He thinks it’s naive to say there is no GOD. In fact he readily admits he hasn’t any of the answers, but rather wants novelists, artists, philosophers, theologians and physicists to debate and discuss the important philosophical questions that confront us. Such questions as:  
Why are we here”? “How did the universe make us”? “What made the universe?”
Cox thinks science is undervalued with the capacity to be a force for good in education and society, a positive view which spills over into his creative approaches. He outlines with some conviction, the precision in relation to the events and conditions over billions of years as was necessary for life as we know to blossom and expand in complexity and splendour.  What we know of these events stands in stark contrast to the extremes that lie elsewhere across the universe. So he asks the question: Are we a happy accident and is humanity either unique or possibly one of the very few planets that can sustain advanced life forms amongst maybe 350 billion galaxies? .
Cox begins his presentation by reference to trainee Hindu priests, and their religion that he asserts is based on a surprising degree of intellectual rigor and then proceeds to draw analogies of meandering rivers, spotty leopards, camels, asteroids, and Samurai swords to illustrate his argument, that whilst science is underpinned by simple rules, it will also lead to evolved complexity. His ideas are similar to what is proposed by Stephen Wolfram who demonstrated in his cellular automata experiments the high degree of complexity that can arise effortlessly just as a consequence of following certain simple rules of growth.

So that the conclusion is, because of the precision of the early universe, and the subsequent inflationary impacts within simple rules that this miraculous set of events ensured the capacity to sustain advanced forms of life.

Science as a Philosophy
Early science was considered philosophy and it is only in our more recent times the two are separated. I think science can help in ensuring we have a new understanding of the world.
But just as yesterday’s history teaches us how we have changed our views on any number of things we should not assume today's science will represent tomorrow's truth, particularly in relation to attempting to explain the mystery of our origins and of existence. So the question is “Why are we here? “Is it a precursor, to gain experiences prior to entering another world once our life on this one ends? 

Your views are most welcome!!


Sunday, January 11

In search of goodness

The idea of goodness attributed to GOD as in religion is a belief which seems to make the most sense to us, as biological beings whose biology effects our current state.  Looking backwards in time my mind struggles to imagine how those first awakenings of self-consciousness were played out in humanity’s journey of discovery, in a move which makes possible altruism. But I rather think many of those first early insights will remain hidden forever in our oral history, in the stories of dance, in the lyrical chants of the ancients or in the wondrous dreamland scenes carved on rock walls up to 60,000 years ago.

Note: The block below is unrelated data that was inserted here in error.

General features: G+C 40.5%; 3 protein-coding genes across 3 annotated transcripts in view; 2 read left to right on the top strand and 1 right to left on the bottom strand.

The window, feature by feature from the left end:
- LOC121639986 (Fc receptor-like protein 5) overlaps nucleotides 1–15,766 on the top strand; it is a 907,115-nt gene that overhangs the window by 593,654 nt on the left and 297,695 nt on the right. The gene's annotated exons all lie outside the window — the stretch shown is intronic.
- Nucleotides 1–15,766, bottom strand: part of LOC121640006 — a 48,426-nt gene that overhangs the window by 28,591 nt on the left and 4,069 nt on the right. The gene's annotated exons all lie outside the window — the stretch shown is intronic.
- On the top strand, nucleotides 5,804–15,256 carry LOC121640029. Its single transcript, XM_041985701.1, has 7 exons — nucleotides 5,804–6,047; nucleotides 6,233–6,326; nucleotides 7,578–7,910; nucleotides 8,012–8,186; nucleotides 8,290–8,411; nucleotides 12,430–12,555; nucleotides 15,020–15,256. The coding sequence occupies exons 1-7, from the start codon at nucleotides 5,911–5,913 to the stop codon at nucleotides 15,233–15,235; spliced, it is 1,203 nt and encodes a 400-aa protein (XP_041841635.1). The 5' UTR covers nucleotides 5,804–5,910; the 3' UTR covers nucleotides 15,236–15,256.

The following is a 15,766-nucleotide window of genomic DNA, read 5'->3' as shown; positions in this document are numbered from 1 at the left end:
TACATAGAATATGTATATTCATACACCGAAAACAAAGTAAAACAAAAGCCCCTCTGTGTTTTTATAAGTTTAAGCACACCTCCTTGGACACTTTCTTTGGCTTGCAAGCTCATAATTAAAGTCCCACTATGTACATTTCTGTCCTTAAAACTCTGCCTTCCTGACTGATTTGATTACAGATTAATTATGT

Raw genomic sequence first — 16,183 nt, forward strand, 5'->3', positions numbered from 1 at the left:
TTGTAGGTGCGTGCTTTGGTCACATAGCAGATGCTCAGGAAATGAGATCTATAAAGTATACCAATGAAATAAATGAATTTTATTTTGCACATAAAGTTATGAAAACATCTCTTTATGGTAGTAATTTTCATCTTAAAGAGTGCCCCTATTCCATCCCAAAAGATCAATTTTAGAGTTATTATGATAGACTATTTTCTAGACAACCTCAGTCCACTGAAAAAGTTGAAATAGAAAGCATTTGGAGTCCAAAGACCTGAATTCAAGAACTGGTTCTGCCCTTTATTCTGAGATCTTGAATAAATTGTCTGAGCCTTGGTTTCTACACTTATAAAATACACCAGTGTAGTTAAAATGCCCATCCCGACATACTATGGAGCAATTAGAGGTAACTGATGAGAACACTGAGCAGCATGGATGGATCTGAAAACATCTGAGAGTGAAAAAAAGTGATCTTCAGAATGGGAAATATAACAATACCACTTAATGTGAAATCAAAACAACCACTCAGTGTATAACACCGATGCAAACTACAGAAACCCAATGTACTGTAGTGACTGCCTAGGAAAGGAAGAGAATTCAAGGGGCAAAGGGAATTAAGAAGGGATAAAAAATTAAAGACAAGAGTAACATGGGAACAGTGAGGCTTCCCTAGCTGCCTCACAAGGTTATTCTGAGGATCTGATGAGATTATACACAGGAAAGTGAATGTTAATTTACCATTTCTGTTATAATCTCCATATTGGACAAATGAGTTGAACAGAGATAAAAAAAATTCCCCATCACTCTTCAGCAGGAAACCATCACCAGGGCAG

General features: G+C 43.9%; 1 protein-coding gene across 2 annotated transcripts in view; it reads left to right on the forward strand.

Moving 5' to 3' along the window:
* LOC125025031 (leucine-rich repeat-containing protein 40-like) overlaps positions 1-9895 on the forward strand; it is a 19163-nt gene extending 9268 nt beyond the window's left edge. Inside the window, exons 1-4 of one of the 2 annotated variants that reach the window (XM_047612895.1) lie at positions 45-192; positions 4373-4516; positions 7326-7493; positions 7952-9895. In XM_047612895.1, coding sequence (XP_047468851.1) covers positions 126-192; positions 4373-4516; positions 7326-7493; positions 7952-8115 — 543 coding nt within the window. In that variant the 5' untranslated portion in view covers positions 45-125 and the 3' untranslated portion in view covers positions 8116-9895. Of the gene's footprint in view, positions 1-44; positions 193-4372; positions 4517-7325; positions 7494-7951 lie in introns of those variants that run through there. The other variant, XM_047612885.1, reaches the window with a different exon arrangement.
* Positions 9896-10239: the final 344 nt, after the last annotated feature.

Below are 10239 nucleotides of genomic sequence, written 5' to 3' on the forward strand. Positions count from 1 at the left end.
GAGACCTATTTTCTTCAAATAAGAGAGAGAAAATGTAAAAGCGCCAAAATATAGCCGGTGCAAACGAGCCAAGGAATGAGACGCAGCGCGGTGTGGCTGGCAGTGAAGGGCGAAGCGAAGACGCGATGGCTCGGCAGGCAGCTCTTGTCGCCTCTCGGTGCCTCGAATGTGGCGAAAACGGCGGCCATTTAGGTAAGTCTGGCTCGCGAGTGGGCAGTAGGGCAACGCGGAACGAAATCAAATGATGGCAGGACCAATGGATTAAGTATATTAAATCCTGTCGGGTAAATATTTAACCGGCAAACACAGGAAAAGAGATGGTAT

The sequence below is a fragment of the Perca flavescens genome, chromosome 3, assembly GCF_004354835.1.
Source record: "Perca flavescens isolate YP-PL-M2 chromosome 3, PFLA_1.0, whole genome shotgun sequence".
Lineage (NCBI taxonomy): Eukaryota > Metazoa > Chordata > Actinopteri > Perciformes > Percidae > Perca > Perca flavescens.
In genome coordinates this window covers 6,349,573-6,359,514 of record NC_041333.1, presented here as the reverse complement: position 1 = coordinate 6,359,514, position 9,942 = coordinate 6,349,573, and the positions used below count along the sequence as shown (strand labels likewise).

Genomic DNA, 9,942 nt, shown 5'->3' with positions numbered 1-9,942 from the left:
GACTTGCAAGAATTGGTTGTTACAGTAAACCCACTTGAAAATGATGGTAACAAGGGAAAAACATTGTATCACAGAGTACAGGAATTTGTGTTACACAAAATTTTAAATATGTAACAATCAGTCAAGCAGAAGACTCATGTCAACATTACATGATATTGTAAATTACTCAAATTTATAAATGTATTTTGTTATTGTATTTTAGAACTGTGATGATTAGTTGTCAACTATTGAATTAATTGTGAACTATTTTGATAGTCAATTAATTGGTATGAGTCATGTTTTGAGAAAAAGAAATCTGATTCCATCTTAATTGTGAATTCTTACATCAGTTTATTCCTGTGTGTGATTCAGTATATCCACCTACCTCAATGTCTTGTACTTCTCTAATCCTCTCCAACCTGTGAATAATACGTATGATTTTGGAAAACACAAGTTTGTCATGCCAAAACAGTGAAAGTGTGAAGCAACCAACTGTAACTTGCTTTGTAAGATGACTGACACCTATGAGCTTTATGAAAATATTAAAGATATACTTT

This seems to me to posit that evolution and a small mixture of creation, was predetermined by GOD, rather than through randomness, as humanity entered into the more modern era.
Elkhonon Goldberg in ‘The Executive Brain’ suggests religious ideas about this time may have first emerged as we struggled to separate the thoughts we have about others are separate to those we think about. He suggests such self-memories about a deceased person may have been attributed to the current spirit of that deceased person as it became a taboo custom to speak of the dead.

Possibly the idea of goodness arose in our earliest evolutionary path where it become advantageous as in natural selection to foster care and to help others in the tribe , which gave impetus to a better chances of survival. But before that momentous crossover into self-consciousness much earlier a series of seismic events transformed our living planet to create nature’s vision splendour.
They were not random, for without the exact sequence, we would not be having this conversation to day.  The timing of those massive upheavals was necessarily precise to change our planetary environment to enable life’s previous abundant first single cell life to evolve into the multi celled life complexity we see today; as our planet temporarily appearing like Jupiter – totally wrapped in thick ice –then thawed to cause water to carve out the new landscape warmed by immense erupting volcanoes. Miraculously the planetary environment reached a state of equilibrium to give birth to the first evolved multi cell creatures some 650 million years ago which are evident today in the fossilized imprints- as if just recently left in dried mud- in the thin layers of ancient rocks in the remote areas of what is known as the Flinders Ranges in South Australia, which you may have seen in documentaries.